Algeria, 18th century
297 x 38 cm (9’ 9” x 1’ 3”)
Condition: very good according to age, minor signs of wear, slightly stained
Silk on cotton
This rare and impressive embroidery was made to form part of a curtain or room divider. The excellent condition and colour freshness of this piece suggests that it was never used as such. In 18th-century Algiers several lengths of this kind of embroidery would have been sewn together, interspersed with coloured silks or lace, to form larger hangings. As the ground weave of the embroidery would allow air and light to come through they were ideal to conceal parts of the interior of the house or curtain off the inner courtyards and gardens.
Algerian embroideries can be divided into two main groups. Those in one group have bright red and blue colouring; in the other group these designs are drawn with a checkerboard design in purple. Motifs are inspired by Ottoman and Italian textiles. See also the discussion of the other Algerian embroidery in this sale.
Algeria was under Ottoman rule of varying degrees from 1516 to 1830 when the French took over. The takeover was bloody and took forty-five years to complete. Nearly one third of the indigenous population were killed by war and diseases. This is one of the reasons that Algerian embroideries are usually dated from the end of the 17th to the beginning of the 19th century. Looking back from the other end of time we havent come across embroideries with artificial dyestuffs, and the general appearance of the textiles suggests a date before the mid-19th century as well. The materials used, the colours, the weave of the ground fabric and the decorations are in tune with the wider corpus of early Mediterranean embroideries.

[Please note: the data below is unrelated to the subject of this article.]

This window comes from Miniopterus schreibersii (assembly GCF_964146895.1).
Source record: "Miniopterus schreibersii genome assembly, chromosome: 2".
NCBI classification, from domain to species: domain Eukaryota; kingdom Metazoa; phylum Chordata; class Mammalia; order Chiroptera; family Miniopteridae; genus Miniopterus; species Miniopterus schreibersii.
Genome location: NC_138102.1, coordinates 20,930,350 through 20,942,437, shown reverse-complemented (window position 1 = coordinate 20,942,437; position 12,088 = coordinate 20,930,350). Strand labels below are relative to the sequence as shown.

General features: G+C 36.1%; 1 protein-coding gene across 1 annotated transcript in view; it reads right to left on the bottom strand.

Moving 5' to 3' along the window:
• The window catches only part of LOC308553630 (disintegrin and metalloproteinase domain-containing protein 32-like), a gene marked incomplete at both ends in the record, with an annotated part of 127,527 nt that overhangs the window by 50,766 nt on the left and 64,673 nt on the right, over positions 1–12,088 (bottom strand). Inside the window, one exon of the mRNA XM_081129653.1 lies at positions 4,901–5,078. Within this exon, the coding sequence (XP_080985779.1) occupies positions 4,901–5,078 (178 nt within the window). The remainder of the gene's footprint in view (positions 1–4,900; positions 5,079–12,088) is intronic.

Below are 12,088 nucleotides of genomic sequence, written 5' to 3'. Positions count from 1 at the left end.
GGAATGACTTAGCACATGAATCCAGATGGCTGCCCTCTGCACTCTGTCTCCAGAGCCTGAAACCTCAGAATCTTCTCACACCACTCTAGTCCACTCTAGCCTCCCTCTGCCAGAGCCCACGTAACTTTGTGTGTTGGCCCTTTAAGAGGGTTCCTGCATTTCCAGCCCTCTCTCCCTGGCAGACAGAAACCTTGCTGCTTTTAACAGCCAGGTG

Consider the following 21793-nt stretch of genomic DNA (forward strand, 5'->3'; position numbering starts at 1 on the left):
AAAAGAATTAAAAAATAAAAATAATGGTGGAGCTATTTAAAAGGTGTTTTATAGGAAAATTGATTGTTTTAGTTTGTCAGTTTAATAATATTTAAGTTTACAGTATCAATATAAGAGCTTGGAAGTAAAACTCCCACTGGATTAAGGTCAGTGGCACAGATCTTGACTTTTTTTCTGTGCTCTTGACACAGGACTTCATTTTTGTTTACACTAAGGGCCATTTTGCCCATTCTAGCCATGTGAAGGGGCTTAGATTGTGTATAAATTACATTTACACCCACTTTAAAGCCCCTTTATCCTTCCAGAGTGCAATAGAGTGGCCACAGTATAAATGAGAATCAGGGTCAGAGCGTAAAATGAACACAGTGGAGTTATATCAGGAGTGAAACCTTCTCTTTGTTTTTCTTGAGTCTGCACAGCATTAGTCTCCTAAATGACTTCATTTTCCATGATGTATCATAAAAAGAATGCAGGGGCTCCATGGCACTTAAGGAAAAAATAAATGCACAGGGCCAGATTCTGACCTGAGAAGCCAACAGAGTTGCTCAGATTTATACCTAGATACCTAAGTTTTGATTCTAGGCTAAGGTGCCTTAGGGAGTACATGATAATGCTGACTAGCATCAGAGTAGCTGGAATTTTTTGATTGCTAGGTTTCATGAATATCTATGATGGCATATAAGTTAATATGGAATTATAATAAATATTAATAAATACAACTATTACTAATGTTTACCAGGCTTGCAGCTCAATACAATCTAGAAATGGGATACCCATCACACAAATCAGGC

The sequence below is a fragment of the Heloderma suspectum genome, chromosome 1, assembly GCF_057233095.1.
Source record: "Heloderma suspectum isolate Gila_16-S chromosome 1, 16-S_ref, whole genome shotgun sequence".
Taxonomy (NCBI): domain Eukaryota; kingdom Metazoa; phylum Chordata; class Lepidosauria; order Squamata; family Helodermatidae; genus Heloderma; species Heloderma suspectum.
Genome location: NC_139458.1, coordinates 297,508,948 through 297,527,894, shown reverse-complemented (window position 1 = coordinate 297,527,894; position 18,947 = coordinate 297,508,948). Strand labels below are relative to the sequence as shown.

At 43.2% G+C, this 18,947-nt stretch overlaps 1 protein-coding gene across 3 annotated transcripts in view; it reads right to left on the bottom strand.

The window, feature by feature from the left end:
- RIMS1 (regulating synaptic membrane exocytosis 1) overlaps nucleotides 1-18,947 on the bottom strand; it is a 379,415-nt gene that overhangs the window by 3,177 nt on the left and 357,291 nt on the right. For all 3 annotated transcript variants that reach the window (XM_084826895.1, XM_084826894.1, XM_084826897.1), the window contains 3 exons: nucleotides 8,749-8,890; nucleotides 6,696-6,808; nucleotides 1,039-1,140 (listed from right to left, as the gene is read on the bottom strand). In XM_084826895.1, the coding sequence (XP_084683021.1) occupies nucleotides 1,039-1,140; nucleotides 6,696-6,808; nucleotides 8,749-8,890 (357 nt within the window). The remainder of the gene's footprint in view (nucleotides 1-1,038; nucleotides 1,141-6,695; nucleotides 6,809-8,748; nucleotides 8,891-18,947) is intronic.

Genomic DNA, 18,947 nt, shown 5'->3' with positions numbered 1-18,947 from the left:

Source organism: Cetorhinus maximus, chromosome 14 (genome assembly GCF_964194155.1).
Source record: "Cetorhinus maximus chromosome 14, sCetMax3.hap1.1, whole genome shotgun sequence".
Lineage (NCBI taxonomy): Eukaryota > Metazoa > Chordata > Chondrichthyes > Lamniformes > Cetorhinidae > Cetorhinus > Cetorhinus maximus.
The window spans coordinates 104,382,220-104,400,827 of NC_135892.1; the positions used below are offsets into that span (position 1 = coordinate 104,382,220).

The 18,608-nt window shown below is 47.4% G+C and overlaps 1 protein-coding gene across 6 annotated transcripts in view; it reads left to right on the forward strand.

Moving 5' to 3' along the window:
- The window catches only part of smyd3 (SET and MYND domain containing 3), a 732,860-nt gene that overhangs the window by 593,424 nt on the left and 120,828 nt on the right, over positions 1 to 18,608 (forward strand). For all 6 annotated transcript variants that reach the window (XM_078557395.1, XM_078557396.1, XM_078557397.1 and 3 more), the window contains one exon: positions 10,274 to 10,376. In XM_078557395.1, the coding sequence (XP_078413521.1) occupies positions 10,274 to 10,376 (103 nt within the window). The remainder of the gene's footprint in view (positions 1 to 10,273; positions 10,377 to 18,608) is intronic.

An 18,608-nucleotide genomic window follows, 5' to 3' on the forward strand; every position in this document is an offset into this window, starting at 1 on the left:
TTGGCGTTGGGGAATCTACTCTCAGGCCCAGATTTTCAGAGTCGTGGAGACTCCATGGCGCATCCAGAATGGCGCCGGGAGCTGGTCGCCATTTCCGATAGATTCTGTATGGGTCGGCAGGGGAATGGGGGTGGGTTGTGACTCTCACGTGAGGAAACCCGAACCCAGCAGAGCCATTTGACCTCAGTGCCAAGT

The French orientalist Jean Michel de Venture de Paradis wrote in 1789 about the fashion to dress and furnish with Les ceintures de soie souple en or et argent but he points out that they were exported all over the Levant as well. He describes their employment as furnishing fabrics and their ubiquitous use in des habitat des femmes.
We dont know how far back these embroideries go. Leo Africanus and other authors mention silks in the Levant but there is no clear description. Another source talks about a decline in the first half of the 18th century.
Within the time frame from the end of the 17th to the beginning of the 19th, some authors date the group with dominant blue and red coloured motifs older than the purple group but they are inconsistent in this regard when dating the pieces published in their books.
Estimate: € 3000 - 4000